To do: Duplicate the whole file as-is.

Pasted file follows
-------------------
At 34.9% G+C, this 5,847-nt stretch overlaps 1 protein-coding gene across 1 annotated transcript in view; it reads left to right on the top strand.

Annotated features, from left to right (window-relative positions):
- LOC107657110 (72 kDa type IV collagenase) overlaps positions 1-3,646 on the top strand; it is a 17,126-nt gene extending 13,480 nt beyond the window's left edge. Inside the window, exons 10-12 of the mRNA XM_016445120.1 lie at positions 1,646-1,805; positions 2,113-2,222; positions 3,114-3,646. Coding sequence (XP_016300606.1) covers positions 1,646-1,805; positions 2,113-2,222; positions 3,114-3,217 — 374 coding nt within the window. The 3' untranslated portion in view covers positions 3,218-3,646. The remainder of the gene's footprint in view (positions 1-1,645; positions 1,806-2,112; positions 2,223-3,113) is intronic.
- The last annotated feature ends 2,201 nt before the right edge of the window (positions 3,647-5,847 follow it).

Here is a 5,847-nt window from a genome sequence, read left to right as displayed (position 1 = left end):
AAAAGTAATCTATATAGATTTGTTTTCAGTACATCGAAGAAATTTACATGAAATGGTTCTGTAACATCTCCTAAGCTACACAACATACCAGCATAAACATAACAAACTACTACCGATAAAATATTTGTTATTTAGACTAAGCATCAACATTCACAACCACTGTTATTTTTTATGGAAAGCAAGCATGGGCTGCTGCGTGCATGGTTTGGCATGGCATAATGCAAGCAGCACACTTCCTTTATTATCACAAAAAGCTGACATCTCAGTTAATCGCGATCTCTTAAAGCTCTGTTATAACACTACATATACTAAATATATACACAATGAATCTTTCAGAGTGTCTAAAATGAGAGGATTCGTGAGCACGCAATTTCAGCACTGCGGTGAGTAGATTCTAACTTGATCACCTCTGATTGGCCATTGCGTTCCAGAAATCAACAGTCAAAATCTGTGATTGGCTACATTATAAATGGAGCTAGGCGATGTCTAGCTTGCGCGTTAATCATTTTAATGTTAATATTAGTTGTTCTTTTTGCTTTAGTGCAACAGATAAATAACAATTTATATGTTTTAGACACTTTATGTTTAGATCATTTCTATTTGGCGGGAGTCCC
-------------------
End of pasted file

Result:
At 34.9% G+C, this 5,847-nt stretch overlaps 1 protein-coding gene across 1 annotated transcript in view; it reads left to right on the top strand.

Annotated features, from left to right (window-relative positions):
- LOC107657110 (72 kDa type IV collagenase) overlaps positions 1-3,646 on the top strand; it is a 17,126-nt gene extending 13,480 nt beyond the window's left edge. Inside the window, exons 10-12 of the mRNA XM_016445120.1 lie at positions 1,646-1,805; positions 2,113-2,222; positions 3,114-3,646. Coding sequence (XP_016300606.1) covers positions 1,646-1,805; positions 2,113-2,222; positions 3,114-3,217 — 374 coding nt within the window. The 3' untranslated portion in view covers positions 3,218-3,646. The remainder of the gene's footprint in view (positions 1-1,645; positions 1,806-2,112; positions 2,223-3,113) is intronic.
- The last annotated feature ends 2,201 nt before the right edge of the window (positions 3,647-5,847 follow it).

Here is a 5,847-nt window from a genome sequence, read left to right as displayed (position 1 = left end):
AAAAGTAATCTATATAGATTTGTTTTCAGTACATCGAAGAAATTTACATGAAATGGTTCTGTAACATCTCCTAAGCTACACAACATACCAGCATAAACATAACAAACTACTACCGATAAAATATTTGTTATTTAGACTAAGCATCAACATTCACAACCACTGTTATTTTTTATGGAAAGCAAGCATGGGCTGCTGCGTGCATGGTTTGGCATGGCATAATGCAAGCAGCACACTTCCTTTATTATCACAAAAAGCTGACATCTCAGTTAATCGCGATCTCTTAAAGCTCTGTTATAACACTACATATACTAAATATATACACAATGAATCTTTCAGAGTGTCTAAAATGAGAGGATTCGTGAGCACGCAATTTCAGCACTGCGGTGAGTAGATTCTAACTTGATCACCTCTGATTGGCCATTGCGTTCCAGAAATCAACAGTCAAAATCTGTGATTGGCTACATTATAAATGGAGCTAGGCGATGTCTAGCTTGCGCGTTAATCATTTTAATGTTAATATTAGTTGTTCTTTTTGCTTTAGTGCAACAGATAAATAACAATTTATATGTTTTAGACACTTTATGTTTAGATCATTTCTATTTGGCGGGAGTCCC